YouTube Road Show Seeks Out Stations

Viral video giant is interested in local TV; broadcasters are receptive

Traditional media is getting a visit from a sexy new-media type
these days. YouTube is in the middle of what it’s calling a “road
show” to pop in on some leading stations around the country—and
better help those local TV folk work YouTube’s bottomless vault of Web videos
into their content mix. Between Olivia Ma, the site’s West Coast-based
news manager, and Kevin Allocca, its East Coast-based trends manager,
YouTube has visited some 30 stations nationwide,
including ABC’s owned outlets;
the company also preached its viral video
gospel to station group leaders at the recent
National Association of Broadcasters
gathering in Las Vegas.

YouTube’s foray into local TV started
at KGO San Francisco last summer,
where it worked with the station on a local citizen-reporting initiative called uReport, before working with other
stations in the ABC-owned group. (ABC
opted not to comment on its YouTube
strategy.) The road show will continue
around the country for the foreseeable
future, with YouTube’s managers targeting
stations that have solid news operations
and savvy Web outfits. “We’re
starting a conversation with local broadcasters,” says Ma. “News is inherently
local, and a lot of YouTube content is super-hyperlocal.”

Stations have been increasingly trying to harness the ever-evolving,
and growing, power of social media—whether it’s promoting their content
(and talent) on Facebook, Twitter or other new-media options. Last
week, Fox Television Stations promoted Jose Rios, KTTV Los Angeles
VP of news, to a new corporate post with duties that include “identifying
social media opportunities.” Cox, Raycom and Scripps recently announced
a daily syndicated program called RightThisMinute that the three
broadcasters say will “incorporate the Internet, mobile and social media,
citizen journalists and new ways of storytelling to broaden the appeal of
traditional television news and information.”

The relationship between TV stations and YouTube, which Google acquired
for $1.65 billion in 2006, goes back several years. In June 2007,
Hearst Television (then Hearst-Argyle) announced a distribution deal with
YouTube to have dedicated YouTube channels for the various Hearstowned
stations. “We always look for platforms that make sense for our
videos to be consumed globally,” says Jacques Natz, Hearst TV director of
digital media content. “YouTube is a piece of that, as are Yahoo and MSN.”

More recently, “Bed Intruder Song”—a bizarre mashup of news footage
from WAFF Huntsville set to music via the voice-altering Auto-Tune
program—was YouTube’s most-viewed video of 2010. KMBC Kansas City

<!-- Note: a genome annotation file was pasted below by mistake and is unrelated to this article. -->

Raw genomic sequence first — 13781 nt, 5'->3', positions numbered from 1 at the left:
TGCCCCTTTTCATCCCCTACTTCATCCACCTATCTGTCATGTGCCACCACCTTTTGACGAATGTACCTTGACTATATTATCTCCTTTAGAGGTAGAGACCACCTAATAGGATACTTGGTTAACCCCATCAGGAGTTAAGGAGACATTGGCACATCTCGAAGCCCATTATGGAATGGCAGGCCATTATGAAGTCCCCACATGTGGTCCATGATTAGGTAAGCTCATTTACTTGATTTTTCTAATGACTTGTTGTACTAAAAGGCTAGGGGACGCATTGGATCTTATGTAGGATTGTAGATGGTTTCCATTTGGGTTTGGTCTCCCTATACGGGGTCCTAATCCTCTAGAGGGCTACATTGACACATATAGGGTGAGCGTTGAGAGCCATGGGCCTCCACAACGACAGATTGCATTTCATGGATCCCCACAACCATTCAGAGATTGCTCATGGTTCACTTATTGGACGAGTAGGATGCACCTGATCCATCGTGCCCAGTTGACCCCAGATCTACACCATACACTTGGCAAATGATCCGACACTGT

also ended up with a viral video when one of its news stories became the
star of “Backin Up Song” on YouTube and iTunes.

Stations are eager to expand the partnership. But sifting through the glut
of videos on YouTube—the company says 35 hours of video are uploaded
every minute, and the rate is growing
rapidly—is a full-time job. YouTube has
designed a set of Web tools to help local
news producers identify videos of
interest in their community and catch
wind of viral videos from around the
world a day or so before they become
ubiquitous. helps
users spot which videos are gaining the
most momentum among visitors, and
the Trends Dashboard could not be more
user-friendly for stations; it offers popular
videos grouped by Nielsen DMA.

YouTube also works with stations to
launch a user-generated content platform
called YouTube Direct, similar to
YouNews and Hearst TV’s uLocal, that’s
designed to gather more front-line news
footage, such as viewers’ cellphone videos of extreme weather. YouTube is
poised to debut an e-newsletter for local TV personnel to glean best practices
about identifying and incorporating appropriate videos in stations’ news
product. “We want to make this as easy as possible for them,” says Allocca.

Chris Kline, KNXV Phoenix executive producer of new media, has been
sharing what he learned from Olivia Ma’s recent visit with his colleagues,
and working some of the tips into the Scripps station’s new social mediadriven
show, Now@9. That includes using the Trends Dashboard to find
Phoenix-specifi c trends to feature on the show each morning.

“Olivia gave us a great perspective on how to use YouTube in our daily
news gathering,” Kline says. “It was nice to put a face with such a big
name as YouTube.”

There is no revenue-sharing between the stations and YouTube; the latter’s
interest in local TV is in getting greater exposure for its videos, and
making YouTube a bigger player in traditional television. Ma says the You-
Tubers are learning as much on their travels as the station people. “It’s
been a great conversation about how and when and why they use YouTube
videos, and if they don’t, why not,” she says. “Television is still a very powerful
medium, and stations are the voice of their community. This is for
all of us to understand how to make YouTube more useful for stations.”

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